God is love (1 John 4:8). So love is knowing God. Love is a spiritual concept we can continually move closer to but because it is spiritual, we have really limiting ideas of what it really encompasses. Being bilingual I now realize that the English language really limits the concept of love. Most languages have multiple words for love because it is so difficult to capture its true expression in one word. It's like trying to sum up God in one word. The Greeks had 6 words for love and I know at least 3 of them are used in the scriptures. You see, as you read your Bible in English, you read love, love, and love; but in the Greek it might be eros, agape, and philia with a big difference in meaning.
The Scriptures do set examples for us of what love should look like so that we might know it. Like John 15:13, “Greater love has no one than this: to lay down one’s life for one’s friends.” And we know from Paul and his letter to the Corinthians, or 1 John 3, that love is a verb, love requires action, love sacrifices, and love prefers others. “How do we know what love is?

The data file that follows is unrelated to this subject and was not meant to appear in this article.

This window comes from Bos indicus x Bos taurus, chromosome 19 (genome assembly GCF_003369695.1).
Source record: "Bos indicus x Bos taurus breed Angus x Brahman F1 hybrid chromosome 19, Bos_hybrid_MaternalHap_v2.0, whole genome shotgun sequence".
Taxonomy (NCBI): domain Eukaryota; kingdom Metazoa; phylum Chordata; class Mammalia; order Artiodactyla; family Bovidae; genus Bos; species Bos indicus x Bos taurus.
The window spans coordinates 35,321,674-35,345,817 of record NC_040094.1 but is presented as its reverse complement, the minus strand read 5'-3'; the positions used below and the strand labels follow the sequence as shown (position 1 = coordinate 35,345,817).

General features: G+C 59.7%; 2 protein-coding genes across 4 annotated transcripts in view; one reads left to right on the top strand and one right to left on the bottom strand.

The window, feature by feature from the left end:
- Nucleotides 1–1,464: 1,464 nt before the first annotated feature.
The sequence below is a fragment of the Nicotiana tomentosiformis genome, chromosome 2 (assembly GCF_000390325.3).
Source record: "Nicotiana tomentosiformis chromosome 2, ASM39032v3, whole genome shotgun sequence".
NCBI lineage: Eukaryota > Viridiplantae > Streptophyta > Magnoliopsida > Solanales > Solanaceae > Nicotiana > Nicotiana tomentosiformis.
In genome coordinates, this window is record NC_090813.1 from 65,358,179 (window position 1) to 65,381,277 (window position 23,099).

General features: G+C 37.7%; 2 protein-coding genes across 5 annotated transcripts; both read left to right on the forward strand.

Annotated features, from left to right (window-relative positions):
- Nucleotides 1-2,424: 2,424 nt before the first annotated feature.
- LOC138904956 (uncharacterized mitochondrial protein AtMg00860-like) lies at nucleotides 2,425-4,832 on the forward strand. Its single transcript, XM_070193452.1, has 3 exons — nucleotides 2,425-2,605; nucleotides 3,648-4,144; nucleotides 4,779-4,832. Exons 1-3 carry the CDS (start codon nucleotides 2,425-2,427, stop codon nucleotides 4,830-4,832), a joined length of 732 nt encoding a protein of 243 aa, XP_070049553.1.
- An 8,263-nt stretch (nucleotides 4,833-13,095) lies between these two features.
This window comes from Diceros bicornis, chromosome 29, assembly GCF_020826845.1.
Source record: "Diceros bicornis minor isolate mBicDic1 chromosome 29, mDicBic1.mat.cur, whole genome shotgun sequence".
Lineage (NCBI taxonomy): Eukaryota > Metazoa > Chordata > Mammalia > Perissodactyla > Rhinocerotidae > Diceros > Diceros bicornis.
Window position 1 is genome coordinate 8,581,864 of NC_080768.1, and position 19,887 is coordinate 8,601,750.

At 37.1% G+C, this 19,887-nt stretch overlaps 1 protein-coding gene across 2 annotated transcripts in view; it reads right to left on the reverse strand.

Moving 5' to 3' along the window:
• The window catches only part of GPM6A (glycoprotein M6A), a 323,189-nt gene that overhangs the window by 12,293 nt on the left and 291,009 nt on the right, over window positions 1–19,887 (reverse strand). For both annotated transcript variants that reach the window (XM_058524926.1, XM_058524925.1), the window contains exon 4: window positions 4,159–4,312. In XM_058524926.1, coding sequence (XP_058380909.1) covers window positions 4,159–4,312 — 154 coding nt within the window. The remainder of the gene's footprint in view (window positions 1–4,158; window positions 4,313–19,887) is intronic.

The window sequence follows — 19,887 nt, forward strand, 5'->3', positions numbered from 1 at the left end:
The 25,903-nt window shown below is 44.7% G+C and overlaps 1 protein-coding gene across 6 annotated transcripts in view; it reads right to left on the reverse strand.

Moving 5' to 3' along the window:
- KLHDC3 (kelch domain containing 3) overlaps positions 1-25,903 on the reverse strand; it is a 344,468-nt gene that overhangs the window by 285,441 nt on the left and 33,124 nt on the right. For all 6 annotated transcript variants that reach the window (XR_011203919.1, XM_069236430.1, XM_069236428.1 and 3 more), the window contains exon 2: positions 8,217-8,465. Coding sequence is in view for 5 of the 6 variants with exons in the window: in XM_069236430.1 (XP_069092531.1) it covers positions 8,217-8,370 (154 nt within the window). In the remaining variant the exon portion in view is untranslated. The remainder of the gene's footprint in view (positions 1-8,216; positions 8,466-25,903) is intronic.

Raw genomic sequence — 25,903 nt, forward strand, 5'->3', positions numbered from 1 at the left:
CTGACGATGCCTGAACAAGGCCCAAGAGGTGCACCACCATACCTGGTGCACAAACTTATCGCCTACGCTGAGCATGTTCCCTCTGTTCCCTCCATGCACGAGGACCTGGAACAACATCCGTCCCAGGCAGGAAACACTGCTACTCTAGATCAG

“This is how we know what love is: Jesus Christ laid down his life for us. And we ought to lay down our lives for our brothers. If anyone has material possessions and sees his brother in need but has no pity on him, how can the love of God be in him Dear children, let us not love with words or tongue but with actions and in truth."
Love is primarily giving, not receiving. Love is in uniting. The opposite of love is separation and selfishness. When sin first entered us Adam defends himself by blaming Eve, a selfish act of separation. Love is the ability to overcome separation – to find “at-one-(mo)ment”. Love is no longer being separated from the Creator but experiencing that through Jesus, “God reconciled everything to himself.” (Col. 1:20)